Our chicken pox nightmare

Our chicken pox nightmare

Chicken pox, one word, nightmare!

I don’t like having a negative title to a blog post, but that is exactly what we’ve been enduring over the past 23 days, and what I can only describe as a nightmare. I thought that it would be best to capture our chicken pox story as it hasn’t been as simple as being quarantined at home like most people would have been.

Instead we were abroad on holiday, on a last minute holiday to escape the wet weather in the UK, and I really wish that we had stayed in the UK. Hindsight is a wonder, isn’t it?

Anyway we didn’t realise that chicken pox was brewing, we noticed the first spot on my daughter on the second day of our holiday. My husband and I were both in denial, it couldn’t be chicken pox, could it? Well that one spot on her back quickly become multiple spots all over that were beginning to blister. She became unwell from it, didn’t want to do anything, or eat anything, and spent two days pretty much on the sofa in our room or watching Peppa Pig on my phone consuming all my data allowance.

What we hadn’t banked on was my son coming down with it at the same time. We thought with the usual incubation he wouldn’t start to show signs for another two to three weeks, and we would be home by then. By the next day his arms and legs were covered in tiny pimples, he wasn’t as unwell as my daughter with it, but he was restless at night.

Once we realised that both children had chicken pox I was googling all the rules about flying with the virus, and I knew that we would be unable to fly home in 3 days time. We then saw a doctor the day before we were meant to fly home, who confirmed it was chicken pox and who gave us an Unfit to Fly certificate. So our 5 day holiday to Lanzarote was now becoming a nightmare and we had no idea when we would be able to go home, as we wouldn’t be able to book new flights until the doctor issued us with a Fit to Fly certificate and even then the airlines have their own rules for flying after the last spot has scabbed.

As my husband had only a week away from work he flew back on our original flight. As you can imagine this was awful for me, being alone in a foreign country with two sick kids, and not being able to use the hotel pool or restaurant was hard. I arranged for food to be delivered to our room in the evening, and we would quickly do a mad dash through the restaurant at breakfast to grab about 50 mini croissants.

We would then spend our days at the beach trying to keep away from people as much as possible. It was easy to hide the spots on my son as they were limited to his arms and legs, but trickier on my daughter as she had them on her face. I was so worried about being outside with them as some of the spots were still blisters, yet there was no way I could spend any more time cooped up in a hotel room.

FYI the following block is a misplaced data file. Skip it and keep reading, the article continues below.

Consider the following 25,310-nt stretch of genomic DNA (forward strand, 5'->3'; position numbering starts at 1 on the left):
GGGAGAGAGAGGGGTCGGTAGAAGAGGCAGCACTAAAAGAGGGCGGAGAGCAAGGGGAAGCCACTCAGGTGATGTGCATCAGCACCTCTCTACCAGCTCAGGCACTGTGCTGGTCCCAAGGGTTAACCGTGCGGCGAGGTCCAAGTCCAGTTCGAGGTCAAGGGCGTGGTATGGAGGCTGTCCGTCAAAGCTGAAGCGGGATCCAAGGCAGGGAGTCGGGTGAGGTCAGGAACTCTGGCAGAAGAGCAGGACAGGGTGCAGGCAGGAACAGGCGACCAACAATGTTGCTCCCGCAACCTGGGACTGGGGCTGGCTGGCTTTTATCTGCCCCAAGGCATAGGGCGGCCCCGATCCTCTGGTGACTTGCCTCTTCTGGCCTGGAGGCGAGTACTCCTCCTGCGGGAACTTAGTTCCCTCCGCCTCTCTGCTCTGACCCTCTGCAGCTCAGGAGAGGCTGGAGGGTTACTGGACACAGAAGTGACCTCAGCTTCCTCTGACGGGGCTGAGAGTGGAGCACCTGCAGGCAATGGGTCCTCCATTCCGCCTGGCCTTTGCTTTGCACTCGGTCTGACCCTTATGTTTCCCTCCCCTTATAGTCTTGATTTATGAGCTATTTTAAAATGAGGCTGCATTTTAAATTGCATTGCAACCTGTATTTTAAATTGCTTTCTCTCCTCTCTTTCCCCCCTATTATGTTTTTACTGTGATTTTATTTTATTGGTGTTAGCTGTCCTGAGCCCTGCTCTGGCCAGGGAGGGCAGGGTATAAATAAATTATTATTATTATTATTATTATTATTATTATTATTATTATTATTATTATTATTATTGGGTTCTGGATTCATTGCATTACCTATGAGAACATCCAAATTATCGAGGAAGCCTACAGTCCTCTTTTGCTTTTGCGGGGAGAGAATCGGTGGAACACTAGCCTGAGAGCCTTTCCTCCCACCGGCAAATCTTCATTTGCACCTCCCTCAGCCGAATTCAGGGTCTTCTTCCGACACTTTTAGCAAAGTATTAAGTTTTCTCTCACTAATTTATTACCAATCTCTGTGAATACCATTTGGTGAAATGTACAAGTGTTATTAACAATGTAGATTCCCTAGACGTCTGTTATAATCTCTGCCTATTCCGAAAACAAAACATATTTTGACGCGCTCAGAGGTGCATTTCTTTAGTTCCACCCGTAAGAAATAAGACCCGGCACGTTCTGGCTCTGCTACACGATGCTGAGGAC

The greatest blessing was my parents flying out to join us 3 days later, and I cannot thank them enough for that. It gave me an extra pair of hands, and the ability to eat dinner in the restaurant on the day that they arrived. Plus it was a welcome break after a very full-on week.

Fortunately the next day we were given the all clear to fly by the doctor who issued us with the Fit to Fly certificates. But instead of flying back straight away I decided to make a holiday out of it. My parents were there, and the last spots had only scabbed over a couple of days ago, so technically with the rules of the airlines we were still unfit to fly. British Airways have a 7 days since the last spot policy, and EasyJet is 6 day.

The sun, sea and sand definitely helped the spots dry up and clear faster, that is one blessing about having chicken pox abroad, and it was such a welcome relief to be able to use the pool again. I’m pretty sure that we scared a few people and I kept having to justify to people that my children were no longer contagious.

One of the highlights and small wins of the holiday was that I retained my All-Inclusive wristband for the additional week that we were away, even though we were now on a half-board basis. I think that the reception just forgot to take it off me. This meant that I had access to drinks and food whenever we needed. Win.

The flight home was nerve-wracking. We had our Fit to Fly certificates for both children, I knew that we were fine to fly, but I didn’t want any questions to be raised, which could end up with being rejected from the flight. No questions were asked and we landed back in the UK a week later on the flight we should have come home on originally.

You may be thinking that our chicken pox story ends here. It doesn’t. Since coming home my son has developed the virus again, but far more severely than the first outbreak. He’s still under it now, and the antibiotics are working to help bring his temperature down and to prevent the infection from some of his spots. The doctor we saw at the start of the week was concerned about his second round of chicken pox, first of all why he had it again, and why he had a high temperature for so long, so much so she put a call into the paediatric team at our local hospital. This was slightly worrying as I really didn’t want to take him to hospital, thankfully we didn’t have to, and he was prescribed a course of antibiotics.

We saw the doctor today and his temperature is now back to normal. It’s just the cough that we need to keep an eye on now, which is reaction to the infection, so more disgusting antibiotics for us.

Chicken pox has been a nightmare for us. It’s exhausting, it’s draining, it’s relentless and it’s worrying. I really hope that if you have been through the dreaded pox it was a whole lot easier than our experience, or if you’re still to go through it I’m sure it will be better and easier to manage that our chicken pox story.

Claire x


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